Patriots

If Dez wants the Pats, shouldn't the Pats want him?

If Dez wants the Pats, shouldn't the Pats want him?

Dez Bryant might not be a superstar anymore. His per-game numbers have been on the decline since his injury-shortened 2015 season. He can be a pain in the ass. 

But he wants to play for the Patriots and maybe for cheap*. That's good enough for me. Sign the guy and find the answers to those questions later. 
 

As you no doubt have heard by now, the nearly 30-year-old free agent receiver tweeted this Sunday: 

There were also several other tweets suggesting he's still not over the whole Cowboys thing, but let's focus on the Patriots. 

If a veteran signs after Week 1, only 25 percent of his salary is guaranteed. That could be appealing to the teams that opted not to knock his socks off with an offer prior to the season. 

Which brings us to money and the asterisk I tossed into that earlier graf. Bryant reportedly rejected a three-year, $21 million contract from the Ravens and later passed on a pact from the Browns reportedly worth under $5 million a year. A couple of weeks ago, Mike Florio reported that Bryant was "believed by some to be waiting for a better team." 

You can't take that last part, add in Sunday's tweet and not think the Pats have a chance of getting this guy on a one-year deal with little guaranteed money. Bryant's at least interested in the team, money aside. The Patriots, coming off a game in which only one wide receiver had more than one reception(!), could clearly use a body at the position, especially if it comes with Bryant's talent.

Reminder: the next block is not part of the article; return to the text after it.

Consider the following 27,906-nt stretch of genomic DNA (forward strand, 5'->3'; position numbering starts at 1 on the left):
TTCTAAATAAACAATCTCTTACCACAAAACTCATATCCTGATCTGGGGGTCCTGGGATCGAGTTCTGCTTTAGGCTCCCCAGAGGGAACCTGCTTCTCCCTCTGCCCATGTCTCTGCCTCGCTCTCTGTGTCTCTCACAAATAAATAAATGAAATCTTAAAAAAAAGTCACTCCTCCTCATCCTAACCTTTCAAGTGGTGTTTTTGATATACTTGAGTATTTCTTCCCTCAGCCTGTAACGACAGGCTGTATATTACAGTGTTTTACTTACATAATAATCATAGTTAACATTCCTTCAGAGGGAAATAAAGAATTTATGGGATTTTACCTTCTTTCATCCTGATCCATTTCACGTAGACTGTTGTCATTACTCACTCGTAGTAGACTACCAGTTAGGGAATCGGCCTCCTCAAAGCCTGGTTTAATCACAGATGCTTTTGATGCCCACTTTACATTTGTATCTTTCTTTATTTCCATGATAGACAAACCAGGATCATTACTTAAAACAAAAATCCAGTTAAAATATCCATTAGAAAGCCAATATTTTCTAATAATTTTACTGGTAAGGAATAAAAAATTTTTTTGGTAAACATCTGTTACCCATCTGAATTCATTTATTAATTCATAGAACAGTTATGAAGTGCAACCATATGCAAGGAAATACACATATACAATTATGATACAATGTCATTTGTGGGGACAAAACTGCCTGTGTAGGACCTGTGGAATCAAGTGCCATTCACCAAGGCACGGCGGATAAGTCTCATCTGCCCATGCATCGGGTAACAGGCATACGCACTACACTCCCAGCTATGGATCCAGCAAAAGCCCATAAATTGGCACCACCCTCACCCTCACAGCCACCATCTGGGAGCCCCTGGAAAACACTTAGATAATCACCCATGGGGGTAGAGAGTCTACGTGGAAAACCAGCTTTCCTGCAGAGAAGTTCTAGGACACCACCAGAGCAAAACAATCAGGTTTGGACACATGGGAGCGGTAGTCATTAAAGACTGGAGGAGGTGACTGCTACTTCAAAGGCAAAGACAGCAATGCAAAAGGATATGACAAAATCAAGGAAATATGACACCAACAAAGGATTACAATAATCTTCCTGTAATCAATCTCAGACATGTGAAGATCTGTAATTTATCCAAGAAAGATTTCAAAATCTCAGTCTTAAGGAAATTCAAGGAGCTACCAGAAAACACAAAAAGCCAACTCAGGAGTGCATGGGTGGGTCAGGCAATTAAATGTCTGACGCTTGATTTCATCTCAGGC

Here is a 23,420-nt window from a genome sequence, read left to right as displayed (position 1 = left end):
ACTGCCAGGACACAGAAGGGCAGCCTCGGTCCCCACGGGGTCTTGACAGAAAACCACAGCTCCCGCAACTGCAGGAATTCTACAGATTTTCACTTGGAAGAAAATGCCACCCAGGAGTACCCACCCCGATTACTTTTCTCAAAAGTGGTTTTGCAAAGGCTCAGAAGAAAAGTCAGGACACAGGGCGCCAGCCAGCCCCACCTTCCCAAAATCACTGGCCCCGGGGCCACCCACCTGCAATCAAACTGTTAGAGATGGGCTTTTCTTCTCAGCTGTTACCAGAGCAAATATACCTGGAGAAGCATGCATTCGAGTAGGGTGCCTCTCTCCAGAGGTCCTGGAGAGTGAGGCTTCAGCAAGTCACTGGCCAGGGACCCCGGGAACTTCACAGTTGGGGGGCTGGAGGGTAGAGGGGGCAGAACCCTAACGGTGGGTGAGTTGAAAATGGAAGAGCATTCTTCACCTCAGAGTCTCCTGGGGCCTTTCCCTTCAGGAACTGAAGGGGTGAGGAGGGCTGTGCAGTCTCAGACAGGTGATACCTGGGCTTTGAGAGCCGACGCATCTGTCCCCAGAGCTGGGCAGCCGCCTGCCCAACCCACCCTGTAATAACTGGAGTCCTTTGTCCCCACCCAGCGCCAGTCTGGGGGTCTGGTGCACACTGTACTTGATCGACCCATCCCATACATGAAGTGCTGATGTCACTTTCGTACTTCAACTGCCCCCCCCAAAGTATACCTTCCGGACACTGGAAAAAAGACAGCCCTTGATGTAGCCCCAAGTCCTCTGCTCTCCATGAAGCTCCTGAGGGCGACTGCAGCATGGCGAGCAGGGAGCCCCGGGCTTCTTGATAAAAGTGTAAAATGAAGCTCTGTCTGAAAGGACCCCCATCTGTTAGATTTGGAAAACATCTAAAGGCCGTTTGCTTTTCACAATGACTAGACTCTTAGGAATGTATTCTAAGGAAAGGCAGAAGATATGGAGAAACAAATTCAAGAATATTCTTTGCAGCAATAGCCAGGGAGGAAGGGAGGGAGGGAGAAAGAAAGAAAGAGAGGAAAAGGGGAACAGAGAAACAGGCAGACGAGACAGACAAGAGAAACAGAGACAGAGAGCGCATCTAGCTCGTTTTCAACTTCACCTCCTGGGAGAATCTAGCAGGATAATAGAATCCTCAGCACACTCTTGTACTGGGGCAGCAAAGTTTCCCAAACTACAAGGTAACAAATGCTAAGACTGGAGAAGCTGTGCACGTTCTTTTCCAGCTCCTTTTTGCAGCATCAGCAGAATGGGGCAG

And the talent's been there throughout Bryant's career. Hell, Belichick should know more than most how good Bryant is. The Pats drafted his college quarterback Zac Robinson back in 2010 and he was rough. Couldn't complete passes. Didn't make it out of camp. Know what probably got Robinson drafted? Bryant being able to catch his not-so-great passes. If Bryant still has it, imagine him with Tom Brady throwing him the ball. 

There are obvious reasons to be wary, but Belichick has proven fearless when it comes to acquiring wideouts. He's shown with Phillip Dorsett, Cordarrelle Patterson and Michael Floyd that they're interested in first-round receivers even if they weren't "hits." He certainly showed with Randy Moss that he'd take on a "diva" receiver if the price was right. Hell, he traded a first-round pick for a ball-hungry wideout less than two years ago. 

Signing Bryant would fall in line with a lot of those moves. He'd be taking advantage of an opportunity to add talent on the cheap, and if the guy proves to be a nuisance, he'll be gone with the Pats having lost nothing but a relatively small amount of money. It's worth the risk. 

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Peyton Manning claims Giants beating Patriots as 'favorite Super Bowl memory'

Peyton Manning claims Giants beating Patriots as 'favorite Super Bowl memory'

Peyton Manning either is a very supportive brother or delights in seeing his long-time rival fail. Or a little of both.

In a tribute to younger brother Eli Manning, who announced his retirement from the New York Giants on Friday, Peyton insisted his "favorite Super Bowl memory" was watching Eli defeat the undefeated New England Patriots in Super Bowl XLII.